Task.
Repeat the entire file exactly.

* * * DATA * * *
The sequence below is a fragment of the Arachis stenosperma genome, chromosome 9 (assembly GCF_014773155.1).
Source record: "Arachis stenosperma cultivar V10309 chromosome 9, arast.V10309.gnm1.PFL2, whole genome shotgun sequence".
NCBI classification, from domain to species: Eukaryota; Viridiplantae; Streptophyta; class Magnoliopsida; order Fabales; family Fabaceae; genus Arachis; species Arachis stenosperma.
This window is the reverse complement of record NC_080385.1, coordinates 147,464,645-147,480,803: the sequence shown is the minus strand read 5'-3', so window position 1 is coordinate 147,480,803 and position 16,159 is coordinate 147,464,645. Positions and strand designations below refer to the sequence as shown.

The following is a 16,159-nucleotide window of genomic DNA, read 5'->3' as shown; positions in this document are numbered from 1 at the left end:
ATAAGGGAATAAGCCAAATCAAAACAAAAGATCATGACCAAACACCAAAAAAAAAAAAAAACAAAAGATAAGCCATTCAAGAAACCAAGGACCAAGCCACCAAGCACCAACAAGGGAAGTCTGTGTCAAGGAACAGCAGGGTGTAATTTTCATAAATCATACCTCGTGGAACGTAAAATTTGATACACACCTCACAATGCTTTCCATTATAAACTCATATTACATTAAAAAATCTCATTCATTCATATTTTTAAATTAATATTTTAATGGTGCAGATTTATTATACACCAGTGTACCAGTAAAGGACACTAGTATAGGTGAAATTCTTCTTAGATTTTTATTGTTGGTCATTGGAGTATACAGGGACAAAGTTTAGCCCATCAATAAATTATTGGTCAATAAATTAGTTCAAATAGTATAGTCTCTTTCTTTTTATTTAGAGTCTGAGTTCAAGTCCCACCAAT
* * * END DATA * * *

The sequence below is a fragment of the Arachis stenosperma genome, chromosome 9 (assembly GCF_014773155.1).
Source record: "Arachis stenosperma cultivar V10309 chromosome 9, arast.V10309.gnm1.PFL2, whole genome shotgun sequence".
NCBI classification, from domain to species: Eukaryota; Viridiplantae; Streptophyta; class Magnoliopsida; order Fabales; family Fabaceae; genus Arachis; species Arachis stenosperma.
This window is the reverse complement of record NC_080385.1, coordinates 147,464,645-147,480,803: the sequence shown is the minus strand read 5'-3', so window position 1 is coordinate 147,480,803 and position 16,159 is coordinate 147,464,645. Positions and strand designations below refer to the sequence as shown.

The following is a 16,159-nucleotide window of genomic DNA, read 5'->3' as shown; positions in this document are numbered from 1 at the left end:
ATAAGGGAATAAGCCAAATCAAAACAAAAGATCATGACCAAACACCAAAAAAAAAAAAAAACAAAAGATAAGCCATTCAAGAAACCAAGGACCAAGCCACCAAGCACCAACAAGGGAAGTCTGTGTCAAGGAACAGCAGGGTGTAATTTTCATAAATCATACCTCGTGGAACGTAAAATTTGATACACACCTCACAATGCTTTCCATTATAAACTCATATTACATTAAAAAATCTCATTCATTCATATTTTTAAATTAATATTTTAATGGTGCAGATTTATTATACACCAGTGTACCAGTAAAGGACACTAGTATAGGTGAAATTCTTCTTAGATTTTTATTGTTGGTCATTGGAGTATACAGGGACAAAGTTTAGCCCATCAATAAATTATTGGTCAATAAATTAGTTCAAATAGTATAGTCTCTTTCTTTTTATTTAGAGTCTGAGTTCAAGTCCCACCAAT